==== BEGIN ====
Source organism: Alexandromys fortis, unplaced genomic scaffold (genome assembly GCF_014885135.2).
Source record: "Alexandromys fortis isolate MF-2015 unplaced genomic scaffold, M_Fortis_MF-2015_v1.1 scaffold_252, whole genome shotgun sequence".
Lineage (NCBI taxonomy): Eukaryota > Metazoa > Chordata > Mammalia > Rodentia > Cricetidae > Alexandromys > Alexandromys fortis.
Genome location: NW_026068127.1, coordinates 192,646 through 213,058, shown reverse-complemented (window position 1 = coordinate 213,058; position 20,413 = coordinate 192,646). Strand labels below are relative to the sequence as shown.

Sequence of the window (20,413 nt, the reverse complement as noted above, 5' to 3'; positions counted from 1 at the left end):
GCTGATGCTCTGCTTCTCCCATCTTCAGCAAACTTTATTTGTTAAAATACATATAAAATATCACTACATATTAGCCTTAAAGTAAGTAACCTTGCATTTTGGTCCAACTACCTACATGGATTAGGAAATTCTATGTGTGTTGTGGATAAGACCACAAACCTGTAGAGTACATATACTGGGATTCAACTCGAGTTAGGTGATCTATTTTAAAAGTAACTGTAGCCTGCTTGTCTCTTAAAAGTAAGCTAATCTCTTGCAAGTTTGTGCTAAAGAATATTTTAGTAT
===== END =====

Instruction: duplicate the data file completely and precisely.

Source organism: Alexandromys fortis, unplaced genomic scaffold (genome assembly GCF_014885135.2).
Source record: "Alexandromys fortis isolate MF-2015 unplaced genomic scaffold, M_Fortis_MF-2015_v1.1 scaffold_252, whole genome shotgun sequence".
Lineage (NCBI taxonomy): Eukaryota > Metazoa > Chordata > Mammalia > Rodentia > Cricetidae > Alexandromys > Alexandromys fortis.
Genome location: NW_026068127.1, coordinates 192,646 through 213,058, shown reverse-complemented (window position 1 = coordinate 213,058; position 20,413 = coordinate 192,646). Strand labels below are relative to the sequence as shown.

Sequence of the window (20,413 nt, the reverse complement as noted above, 5' to 3'; positions counted from 1 at the left end):
GCTGATGCTCTGCTTCTCCCATCTTCAGCAAACTTTATTTGTTAAAATACATATAAAATATCACTACATATTAGCCTTAAAGTAAGTAACCTTGCATTTTGGTCCAACTACCTACATGGATTAGGAAATTCTATGTGTGTTGTGGATAAGACCACAAACCTGTAGAGTACATATACTGGGATTCAACTCGAGTTAGGTGATCTATTTTAAAAGTAACTGTAGCCTGCTTGTCTCTTAAAAGTAAGCTAATCTCTTGCAAGTTTGTGCTAAAGAATATTTTAGTAT